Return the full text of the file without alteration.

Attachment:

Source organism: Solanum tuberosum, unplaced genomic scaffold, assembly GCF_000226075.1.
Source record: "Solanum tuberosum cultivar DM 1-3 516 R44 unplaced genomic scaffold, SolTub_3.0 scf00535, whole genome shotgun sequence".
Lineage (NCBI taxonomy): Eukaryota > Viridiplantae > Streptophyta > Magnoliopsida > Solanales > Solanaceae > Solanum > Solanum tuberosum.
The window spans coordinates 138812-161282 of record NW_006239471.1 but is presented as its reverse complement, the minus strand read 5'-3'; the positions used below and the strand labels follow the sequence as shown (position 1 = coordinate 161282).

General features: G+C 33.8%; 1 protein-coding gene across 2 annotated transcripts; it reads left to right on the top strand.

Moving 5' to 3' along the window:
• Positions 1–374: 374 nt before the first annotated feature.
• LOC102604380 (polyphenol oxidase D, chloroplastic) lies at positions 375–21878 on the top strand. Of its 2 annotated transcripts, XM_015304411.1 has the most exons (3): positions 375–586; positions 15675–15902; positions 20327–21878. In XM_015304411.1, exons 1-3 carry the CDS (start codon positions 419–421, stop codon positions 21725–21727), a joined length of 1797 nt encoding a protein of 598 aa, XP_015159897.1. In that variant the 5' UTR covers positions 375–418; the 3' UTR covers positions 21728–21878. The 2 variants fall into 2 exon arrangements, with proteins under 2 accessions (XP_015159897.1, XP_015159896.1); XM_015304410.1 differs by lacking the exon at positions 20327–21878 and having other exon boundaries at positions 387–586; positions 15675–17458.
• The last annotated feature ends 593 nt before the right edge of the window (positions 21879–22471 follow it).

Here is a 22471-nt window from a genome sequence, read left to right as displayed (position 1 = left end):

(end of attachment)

Source organism: Solanum tuberosum, unplaced genomic scaffold, assembly GCF_000226075.1.
Source record: "Solanum tuberosum cultivar DM 1-3 516 R44 unplaced genomic scaffold, SolTub_3.0 scf00535, whole genome shotgun sequence".
Lineage (NCBI taxonomy): Eukaryota > Viridiplantae > Streptophyta > Magnoliopsida > Solanales > Solanaceae > Solanum > Solanum tuberosum.
The window spans coordinates 138812-161282 of record NW_006239471.1 but is presented as its reverse complement, the minus strand read 5'-3'; the positions used below and the strand labels follow the sequence as shown (position 1 = coordinate 161282).

General features: G+C 33.8%; 1 protein-coding gene across 2 annotated transcripts; it reads left to right on the top strand.

Moving 5' to 3' along the window:
• Positions 1–374: 374 nt before the first annotated feature.
• LOC102604380 (polyphenol oxidase D, chloroplastic) lies at positions 375–21878 on the top strand. Of its 2 annotated transcripts, XM_015304411.1 has the most exons (3): positions 375–586; positions 15675–15902; positions 20327–21878. In XM_015304411.1, exons 1-3 carry the CDS (start codon positions 419–421, stop codon positions 21725–21727), a joined length of 1797 nt encoding a protein of 598 aa, XP_015159897.1. In that variant the 5' UTR covers positions 375–418; the 3' UTR covers positions 21728–21878. The 2 variants fall into 2 exon arrangements, with proteins under 2 accessions (XP_015159897.1, XP_015159896.1); XM_015304410.1 differs by lacking the exon at positions 20327–21878 and having other exon boundaries at positions 387–586; positions 15675–17458.
• The last annotated feature ends 593 nt before the right edge of the window (positions 21879–22471 follow it).

Here is a 22471-nt window from a genome sequence, read left to right as displayed (position 1 = left end):